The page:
838 Surgical Services Improvement Plan (SSIP) Task Force. Dramatic effect of improved documentation on surgical mortality index

Sunday, March 21, 2010
Grand Hall (Hyatt Regency Atlanta)
Robert Sherertz, MD , Wake Forest University School of Medicine, Winston-Salem, NC
Background: In 2007 our hospital began submitting data to the National Surgery Quality Improvement Program (NSQIP). When the first report was available it demonstrated that our General and Vascular Surgery groups had a mortality index statistically greater than one.

Objective: In January 2008, a Surgical Services Improvement Plan Task Force (SSIPTF)was created under the auspices of the Chairman of Surgery with the charge of reducing surgical mortality.

Methods: The SSIPTF consisted of 8 groups focused on the following: 1) Documentation, 2) Preoperative optimization , 3) Communication, 4) SCIP Core Measures, 5) Intraoperative processes, 6) Surgery critical care, 7) Postoperative processes, 8) Discharge processes and complications developing post discharge. Each team was led by a surgeon chair and facilitated by Quality Improvement Coordinators, Six Sigma Black Belts and Green Belts.  Teams met every two weeks for 1 hour for the last 20 months and were comprised of multidisciplinary members including physicians, nurses and other care providers, informatics’ specialists, and administrative personnel.

Results: Early improvements were accomplished with documentation: for example, functional status: 45% to 92%, smoking pack years: 68% to 89% (P<0.05). Recent improvements (last 6-8 months) include a pilot screening program for nasal MRSA, creation of a preoperative video about mobility, incentive spirometry and pain control, design and piloting of an OR passport, improved VTE prophylaxis (85% to 95%, P<0.05), improved antibiotic redosing (20% to 90%, P<0.05), improved ICU mobility (14% to 85%, P<0.05), decreased hospital length of stay for ICU patients in mobility campaign (17.2 to 12.4, P<0.05), improved surgical floor mobility (80% to 100%). NSQIP data after the first year of the SSIP demonstrated that the surgical mortality index had decreased from an initial value of 1.21 down to 0.86 (p<0.05). This was associated with a dramatic increase in expected mortality (2.33 to 3.38) and no significant change in observed mortality (2.81 to 2.89). Notably in that same time frame our morbidity (surgical site infection, postoperative pneumonia) did not change significantly. This was not surprising given that many clinical interventions were not implemented until the end of the first year and were initially piloted on one unit or clinic.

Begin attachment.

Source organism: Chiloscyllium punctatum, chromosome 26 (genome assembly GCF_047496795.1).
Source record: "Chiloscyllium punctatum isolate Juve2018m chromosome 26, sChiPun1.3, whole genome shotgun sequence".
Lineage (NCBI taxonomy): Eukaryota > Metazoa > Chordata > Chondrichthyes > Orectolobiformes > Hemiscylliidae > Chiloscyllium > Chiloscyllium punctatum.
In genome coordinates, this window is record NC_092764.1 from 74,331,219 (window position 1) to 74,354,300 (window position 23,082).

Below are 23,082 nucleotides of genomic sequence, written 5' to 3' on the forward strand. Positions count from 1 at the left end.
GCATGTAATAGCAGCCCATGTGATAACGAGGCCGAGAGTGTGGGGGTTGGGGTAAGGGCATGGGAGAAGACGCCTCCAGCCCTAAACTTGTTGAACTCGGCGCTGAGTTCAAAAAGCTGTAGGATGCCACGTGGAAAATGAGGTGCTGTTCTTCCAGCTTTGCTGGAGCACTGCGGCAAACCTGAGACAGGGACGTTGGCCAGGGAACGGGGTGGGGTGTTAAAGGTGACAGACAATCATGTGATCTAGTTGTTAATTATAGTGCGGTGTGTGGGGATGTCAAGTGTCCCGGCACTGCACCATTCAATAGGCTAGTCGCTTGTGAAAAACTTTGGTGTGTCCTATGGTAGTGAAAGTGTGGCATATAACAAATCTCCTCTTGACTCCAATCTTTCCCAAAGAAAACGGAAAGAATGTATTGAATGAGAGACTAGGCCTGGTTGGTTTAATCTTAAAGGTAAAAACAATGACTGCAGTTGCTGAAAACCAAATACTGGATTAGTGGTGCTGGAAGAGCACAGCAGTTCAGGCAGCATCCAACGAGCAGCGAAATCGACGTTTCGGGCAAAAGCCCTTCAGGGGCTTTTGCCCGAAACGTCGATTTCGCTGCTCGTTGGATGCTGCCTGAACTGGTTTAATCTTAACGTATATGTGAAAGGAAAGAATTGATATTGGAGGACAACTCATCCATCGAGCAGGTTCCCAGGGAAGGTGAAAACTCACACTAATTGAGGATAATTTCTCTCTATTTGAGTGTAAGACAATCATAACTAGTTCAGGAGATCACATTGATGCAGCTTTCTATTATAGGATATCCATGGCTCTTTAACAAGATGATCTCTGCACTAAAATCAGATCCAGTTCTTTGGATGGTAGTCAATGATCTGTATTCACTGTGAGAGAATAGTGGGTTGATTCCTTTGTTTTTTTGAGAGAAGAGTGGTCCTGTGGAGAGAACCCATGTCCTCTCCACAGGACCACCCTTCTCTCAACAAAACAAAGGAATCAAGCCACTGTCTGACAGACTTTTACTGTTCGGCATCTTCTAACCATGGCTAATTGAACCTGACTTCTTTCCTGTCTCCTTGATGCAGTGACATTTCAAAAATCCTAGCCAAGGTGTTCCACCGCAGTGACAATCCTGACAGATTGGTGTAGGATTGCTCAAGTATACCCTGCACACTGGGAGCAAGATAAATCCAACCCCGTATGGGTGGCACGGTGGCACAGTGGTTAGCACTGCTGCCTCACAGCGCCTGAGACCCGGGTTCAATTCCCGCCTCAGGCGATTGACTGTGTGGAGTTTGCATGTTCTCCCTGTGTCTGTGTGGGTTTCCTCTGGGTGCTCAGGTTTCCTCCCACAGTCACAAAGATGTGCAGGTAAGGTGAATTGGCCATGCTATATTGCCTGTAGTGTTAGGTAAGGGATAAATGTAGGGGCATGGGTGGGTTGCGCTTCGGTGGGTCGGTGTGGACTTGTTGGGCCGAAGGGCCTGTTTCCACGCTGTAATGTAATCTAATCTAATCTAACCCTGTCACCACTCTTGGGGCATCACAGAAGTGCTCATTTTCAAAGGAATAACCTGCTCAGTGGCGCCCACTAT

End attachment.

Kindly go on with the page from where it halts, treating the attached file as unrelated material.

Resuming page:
Conclusions: Our NSQIP surgical mortality index improved dramatically in association with improved documentation. As the other process improvements described are implemented more broadly, we anticipate reduced infectious complications and observed mortality.